UF surgical resident receives competitive award funded by the National Cancer Institute (NCI)

Dan Delitto, M.D., a surgical resident in the UF Department of Surgery, was awarded the National Institutes of Health (NIH) Clinical Loan Repayment Program (LRP) for funding by the NCI. The grant pays $70,000 toward the successful applicant’s student loans over a period of two years. As a result, it is highly competitive, particularly for grants from the NCI. According to its website, basic requirements for the program require the applicant to hold a doctoral-level degree from an accredited institution, have an educational debt equal to at least 20 percent of his or her base salary from the institution supporting the research, be conducting research funded by a domestic nonprofit or U.S. government, conducting qualifying research and be a U.S. citizen.

Under the mentorship of Shannon Wallet, Ph.D., associate professor for the UF department of oral biology, and Steven Hughes, M.D., associate professor and chief of the division of general surgery for the UF department of surgery, Dr. Delitto submitted a successful proposal to the NCI to delineate the role of inflammation in pancreatic cancer. With mortality rates largely unchanged over the past 50 years, pancreatic cancer is projected to be the second leading cause of cancer deaths by 2030. Dr. Delitto’s research focuses on defining the nature of the tumor immune microenvironment in the human condition along with interrogating the innate immune responses of primary human tumor-associated stroma and pancreatic cancer cells. Through the experiments proposed in his application, he will outline the mechanistic relationship between tumor-associated stroma, pancreatic cancer cells and the development of immune tolerance as it relates to clinical outcomes.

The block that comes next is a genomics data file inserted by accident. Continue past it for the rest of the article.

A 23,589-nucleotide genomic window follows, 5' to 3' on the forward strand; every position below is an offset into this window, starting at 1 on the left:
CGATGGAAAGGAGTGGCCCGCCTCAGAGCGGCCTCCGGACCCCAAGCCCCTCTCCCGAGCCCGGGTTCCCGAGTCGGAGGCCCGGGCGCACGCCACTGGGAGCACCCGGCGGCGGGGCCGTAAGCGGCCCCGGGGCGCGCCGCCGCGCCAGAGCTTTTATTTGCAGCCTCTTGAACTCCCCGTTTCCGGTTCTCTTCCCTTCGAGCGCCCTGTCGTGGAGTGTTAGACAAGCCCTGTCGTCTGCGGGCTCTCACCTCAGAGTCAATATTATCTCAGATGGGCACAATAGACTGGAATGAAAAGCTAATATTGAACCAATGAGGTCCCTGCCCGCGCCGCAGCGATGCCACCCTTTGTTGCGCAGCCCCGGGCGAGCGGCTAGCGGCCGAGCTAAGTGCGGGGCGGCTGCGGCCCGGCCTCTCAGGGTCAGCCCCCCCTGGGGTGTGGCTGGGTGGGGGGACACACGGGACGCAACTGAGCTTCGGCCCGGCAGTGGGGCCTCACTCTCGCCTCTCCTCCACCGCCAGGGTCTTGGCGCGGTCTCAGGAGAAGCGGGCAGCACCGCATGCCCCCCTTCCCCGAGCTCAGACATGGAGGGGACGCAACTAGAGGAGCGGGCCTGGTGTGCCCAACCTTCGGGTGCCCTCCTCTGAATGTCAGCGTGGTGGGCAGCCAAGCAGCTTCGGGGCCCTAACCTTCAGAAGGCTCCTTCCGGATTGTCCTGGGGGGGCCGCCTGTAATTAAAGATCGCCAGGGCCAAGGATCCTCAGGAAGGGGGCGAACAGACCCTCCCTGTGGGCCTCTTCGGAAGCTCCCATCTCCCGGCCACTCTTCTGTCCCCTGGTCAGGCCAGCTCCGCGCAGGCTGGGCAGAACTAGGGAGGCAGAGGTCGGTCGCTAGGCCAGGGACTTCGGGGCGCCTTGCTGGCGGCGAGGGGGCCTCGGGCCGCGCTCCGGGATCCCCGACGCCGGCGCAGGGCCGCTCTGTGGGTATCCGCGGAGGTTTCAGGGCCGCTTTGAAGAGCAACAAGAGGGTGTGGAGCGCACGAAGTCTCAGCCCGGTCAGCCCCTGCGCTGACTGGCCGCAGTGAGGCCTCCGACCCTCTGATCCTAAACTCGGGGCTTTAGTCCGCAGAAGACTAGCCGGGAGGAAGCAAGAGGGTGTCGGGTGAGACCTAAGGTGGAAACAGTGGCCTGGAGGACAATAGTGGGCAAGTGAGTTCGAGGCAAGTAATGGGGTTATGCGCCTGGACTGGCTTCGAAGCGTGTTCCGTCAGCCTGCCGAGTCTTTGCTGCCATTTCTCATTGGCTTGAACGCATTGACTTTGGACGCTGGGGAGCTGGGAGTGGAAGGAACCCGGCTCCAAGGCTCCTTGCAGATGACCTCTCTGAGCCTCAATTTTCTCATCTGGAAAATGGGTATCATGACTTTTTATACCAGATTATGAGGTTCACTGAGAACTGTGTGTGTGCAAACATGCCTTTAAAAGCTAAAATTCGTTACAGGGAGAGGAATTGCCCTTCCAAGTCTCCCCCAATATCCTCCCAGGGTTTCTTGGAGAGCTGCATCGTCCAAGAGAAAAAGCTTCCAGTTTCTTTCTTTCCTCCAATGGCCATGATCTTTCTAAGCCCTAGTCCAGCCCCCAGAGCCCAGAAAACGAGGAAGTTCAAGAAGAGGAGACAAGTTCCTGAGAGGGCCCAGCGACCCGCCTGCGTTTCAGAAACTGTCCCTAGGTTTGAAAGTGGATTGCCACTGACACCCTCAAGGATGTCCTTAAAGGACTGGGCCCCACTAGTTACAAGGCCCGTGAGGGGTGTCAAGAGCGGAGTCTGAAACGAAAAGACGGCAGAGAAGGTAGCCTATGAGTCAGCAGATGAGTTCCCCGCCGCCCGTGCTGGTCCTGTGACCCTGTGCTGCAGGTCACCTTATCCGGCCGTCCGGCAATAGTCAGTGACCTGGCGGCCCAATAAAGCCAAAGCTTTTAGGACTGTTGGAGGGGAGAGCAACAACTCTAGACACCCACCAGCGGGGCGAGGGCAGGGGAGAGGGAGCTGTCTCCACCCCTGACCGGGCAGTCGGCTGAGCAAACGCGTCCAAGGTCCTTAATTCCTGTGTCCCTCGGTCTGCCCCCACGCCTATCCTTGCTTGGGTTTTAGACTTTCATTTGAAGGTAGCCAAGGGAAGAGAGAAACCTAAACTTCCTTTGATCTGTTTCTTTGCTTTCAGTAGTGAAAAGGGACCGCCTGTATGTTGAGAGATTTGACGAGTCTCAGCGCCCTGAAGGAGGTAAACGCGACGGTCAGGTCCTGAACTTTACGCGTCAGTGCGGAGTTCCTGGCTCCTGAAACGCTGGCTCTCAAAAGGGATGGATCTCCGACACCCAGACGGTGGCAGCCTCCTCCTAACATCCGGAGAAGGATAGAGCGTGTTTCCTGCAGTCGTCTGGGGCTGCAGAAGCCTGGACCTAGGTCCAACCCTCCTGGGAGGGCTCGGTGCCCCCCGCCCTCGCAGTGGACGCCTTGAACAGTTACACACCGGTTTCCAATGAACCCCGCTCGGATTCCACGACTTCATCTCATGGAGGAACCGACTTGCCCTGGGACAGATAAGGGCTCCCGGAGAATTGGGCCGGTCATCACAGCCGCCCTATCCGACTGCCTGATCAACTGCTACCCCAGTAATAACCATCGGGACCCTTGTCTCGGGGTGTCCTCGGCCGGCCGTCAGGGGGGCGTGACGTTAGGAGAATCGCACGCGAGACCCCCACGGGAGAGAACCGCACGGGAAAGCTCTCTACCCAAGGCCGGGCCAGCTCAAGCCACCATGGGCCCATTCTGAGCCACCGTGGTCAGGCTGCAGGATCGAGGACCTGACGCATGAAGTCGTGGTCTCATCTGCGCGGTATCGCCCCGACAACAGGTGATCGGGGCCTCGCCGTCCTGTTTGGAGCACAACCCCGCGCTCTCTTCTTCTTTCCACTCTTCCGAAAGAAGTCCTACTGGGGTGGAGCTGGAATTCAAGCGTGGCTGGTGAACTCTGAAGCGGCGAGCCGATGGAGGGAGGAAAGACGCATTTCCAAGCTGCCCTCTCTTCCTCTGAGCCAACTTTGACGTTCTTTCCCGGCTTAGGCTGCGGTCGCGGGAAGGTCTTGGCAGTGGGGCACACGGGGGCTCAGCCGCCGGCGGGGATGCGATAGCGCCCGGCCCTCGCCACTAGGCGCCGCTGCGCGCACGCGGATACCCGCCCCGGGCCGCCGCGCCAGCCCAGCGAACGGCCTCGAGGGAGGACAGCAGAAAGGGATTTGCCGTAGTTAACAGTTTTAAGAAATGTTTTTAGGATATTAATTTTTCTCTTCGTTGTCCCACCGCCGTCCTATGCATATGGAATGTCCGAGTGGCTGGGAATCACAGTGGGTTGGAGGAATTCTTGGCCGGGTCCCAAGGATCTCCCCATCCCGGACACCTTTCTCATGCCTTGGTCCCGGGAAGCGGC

“The Loan Repayment Program is a highly competitive government funding instrument meant to reward meritorious individuals,” said Lyle Moldawer, Ph.D., professor and vice chairman for the UF department of surgery.“ Dr. Delitto’s award is a tribute to both his own progress and commitment to becoming a surgeon-scientist, as well as the Department’s commitment to educating the next generation of leaders in surgery.”